Texas Judge Writes Stinging Rebuke That Fights For Gun Rights

Last Friday, the U.S. Court of Appeals for the Fifth Circuit fell one vote short, by an 8-7 count, of rehearing en banc a key Second Amendment case. The judge writing the lead dissental, Judge James C. Ho, wrote a stinging rebuke of the majority decision.

The case under review was Mance v. Sessions, in which a three-judge panel had upheld a federal regulation — 18 U.S.C. § 922(a)(3) — wherein out-of-state purchasers are precluded from directly buying handguns across state lines. The panel even assumed "strict scrutiny," which typically is the most demanding standard of review for the government to meet in order to uphold a regulation.

All four of President Trump's nominated judges on the Fifth Circuit were part of the group of seven dissenting judges. They all joined in Ho’s dissent, in which he wrote, "For decades, the Supreme Court has referred to the Second Amendment as a fundamental civil right, comparable to other provisions of the Bill of Rights." He pointed out that "the Second Amendment continues to be treated as a second-class right" by the federal judiciary.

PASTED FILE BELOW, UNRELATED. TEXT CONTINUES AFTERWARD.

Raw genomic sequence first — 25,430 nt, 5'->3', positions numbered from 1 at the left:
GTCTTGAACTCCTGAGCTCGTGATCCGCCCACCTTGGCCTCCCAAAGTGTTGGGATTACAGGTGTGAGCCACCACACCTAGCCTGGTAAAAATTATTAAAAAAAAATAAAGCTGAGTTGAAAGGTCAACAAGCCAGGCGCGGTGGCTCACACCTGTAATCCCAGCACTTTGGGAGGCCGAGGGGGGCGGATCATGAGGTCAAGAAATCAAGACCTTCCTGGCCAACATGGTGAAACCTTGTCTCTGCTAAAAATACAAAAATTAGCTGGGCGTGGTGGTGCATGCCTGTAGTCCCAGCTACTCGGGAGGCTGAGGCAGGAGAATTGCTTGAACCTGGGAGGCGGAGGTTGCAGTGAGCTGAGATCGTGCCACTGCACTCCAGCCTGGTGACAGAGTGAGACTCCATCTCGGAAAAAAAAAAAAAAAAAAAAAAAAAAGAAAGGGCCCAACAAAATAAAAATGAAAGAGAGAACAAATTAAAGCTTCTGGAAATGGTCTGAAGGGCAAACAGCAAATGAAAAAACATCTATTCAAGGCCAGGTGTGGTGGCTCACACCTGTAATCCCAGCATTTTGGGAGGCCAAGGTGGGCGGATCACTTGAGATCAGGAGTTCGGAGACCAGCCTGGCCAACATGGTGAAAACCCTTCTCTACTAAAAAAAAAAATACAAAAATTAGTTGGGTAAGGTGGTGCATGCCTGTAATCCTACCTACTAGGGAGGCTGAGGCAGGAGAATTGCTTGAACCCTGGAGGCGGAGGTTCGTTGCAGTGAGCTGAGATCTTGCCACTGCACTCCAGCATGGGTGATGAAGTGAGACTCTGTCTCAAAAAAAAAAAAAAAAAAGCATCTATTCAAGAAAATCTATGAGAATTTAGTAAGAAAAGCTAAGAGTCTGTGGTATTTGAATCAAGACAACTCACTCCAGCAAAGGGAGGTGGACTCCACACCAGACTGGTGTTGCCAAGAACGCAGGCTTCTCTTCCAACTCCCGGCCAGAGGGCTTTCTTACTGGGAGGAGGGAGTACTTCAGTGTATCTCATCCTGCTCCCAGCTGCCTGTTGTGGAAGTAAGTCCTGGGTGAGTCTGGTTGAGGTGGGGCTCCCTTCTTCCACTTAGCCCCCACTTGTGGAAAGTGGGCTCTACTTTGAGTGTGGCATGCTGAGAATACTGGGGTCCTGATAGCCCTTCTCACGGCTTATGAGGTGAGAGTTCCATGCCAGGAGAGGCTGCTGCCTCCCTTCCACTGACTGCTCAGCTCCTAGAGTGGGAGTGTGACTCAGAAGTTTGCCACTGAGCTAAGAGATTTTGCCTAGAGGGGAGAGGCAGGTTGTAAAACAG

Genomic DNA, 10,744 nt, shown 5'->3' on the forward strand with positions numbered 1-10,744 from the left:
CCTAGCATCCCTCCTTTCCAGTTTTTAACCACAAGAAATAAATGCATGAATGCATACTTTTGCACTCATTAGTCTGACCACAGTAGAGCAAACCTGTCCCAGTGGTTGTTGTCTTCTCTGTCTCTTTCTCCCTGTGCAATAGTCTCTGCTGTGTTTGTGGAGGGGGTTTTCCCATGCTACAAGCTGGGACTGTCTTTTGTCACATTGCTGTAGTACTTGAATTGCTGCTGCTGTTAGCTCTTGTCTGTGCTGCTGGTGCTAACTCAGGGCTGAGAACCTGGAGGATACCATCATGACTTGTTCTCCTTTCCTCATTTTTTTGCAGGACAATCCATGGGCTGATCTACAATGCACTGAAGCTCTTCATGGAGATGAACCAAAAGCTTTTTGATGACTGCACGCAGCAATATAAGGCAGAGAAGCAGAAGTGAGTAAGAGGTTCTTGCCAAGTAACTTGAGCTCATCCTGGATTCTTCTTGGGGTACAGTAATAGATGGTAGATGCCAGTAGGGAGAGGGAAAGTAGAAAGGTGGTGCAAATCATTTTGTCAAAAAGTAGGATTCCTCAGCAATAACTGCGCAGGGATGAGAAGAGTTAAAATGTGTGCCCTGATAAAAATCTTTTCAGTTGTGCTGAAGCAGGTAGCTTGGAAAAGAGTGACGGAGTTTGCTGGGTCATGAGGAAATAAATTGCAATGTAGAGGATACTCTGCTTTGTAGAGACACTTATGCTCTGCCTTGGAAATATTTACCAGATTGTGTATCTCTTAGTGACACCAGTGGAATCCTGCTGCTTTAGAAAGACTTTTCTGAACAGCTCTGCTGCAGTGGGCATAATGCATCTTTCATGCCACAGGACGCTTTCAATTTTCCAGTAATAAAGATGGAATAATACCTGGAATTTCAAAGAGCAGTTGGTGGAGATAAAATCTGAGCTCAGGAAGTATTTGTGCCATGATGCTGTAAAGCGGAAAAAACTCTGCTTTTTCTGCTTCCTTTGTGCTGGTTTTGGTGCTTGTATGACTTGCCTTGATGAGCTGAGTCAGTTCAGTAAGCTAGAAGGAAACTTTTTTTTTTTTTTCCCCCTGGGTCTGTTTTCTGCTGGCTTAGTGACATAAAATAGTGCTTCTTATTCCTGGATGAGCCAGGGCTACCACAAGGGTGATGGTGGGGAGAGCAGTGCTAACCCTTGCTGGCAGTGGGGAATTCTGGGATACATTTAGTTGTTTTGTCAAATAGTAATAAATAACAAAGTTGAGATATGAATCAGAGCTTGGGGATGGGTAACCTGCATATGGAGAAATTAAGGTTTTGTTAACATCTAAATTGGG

Ho asserted that "prophylactic laws are inherently suspect under strict scrutiny," adding that the government's regulation necessarily failed due to its simultaneous under-inclusiveness and over-inclusiveness. He wrote bluntly, "Law-abiding Americans should not be conflated with dangerous criminals … constitutional rights must not give way to hoplophobia." Hoplophobia is an irrational aversion to weapons.

Ho noted that rather than the government's over-inclusive prophylaxis regime, "the way to require compliance with state handgun laws is to require compliance with state handgun laws,” concluding, "Our Founders crafted a Constitution to promote the liberty of the individual, not the convenience of the Government."

The good news is that Ho will be joined on the Fifth Circuit by Judge Andy Oldham, who was confirmed to the Fifth Circuit by the Senate and is a strict constitutionalist. That should make the Fifth Circuit a truly constitutionalist court.

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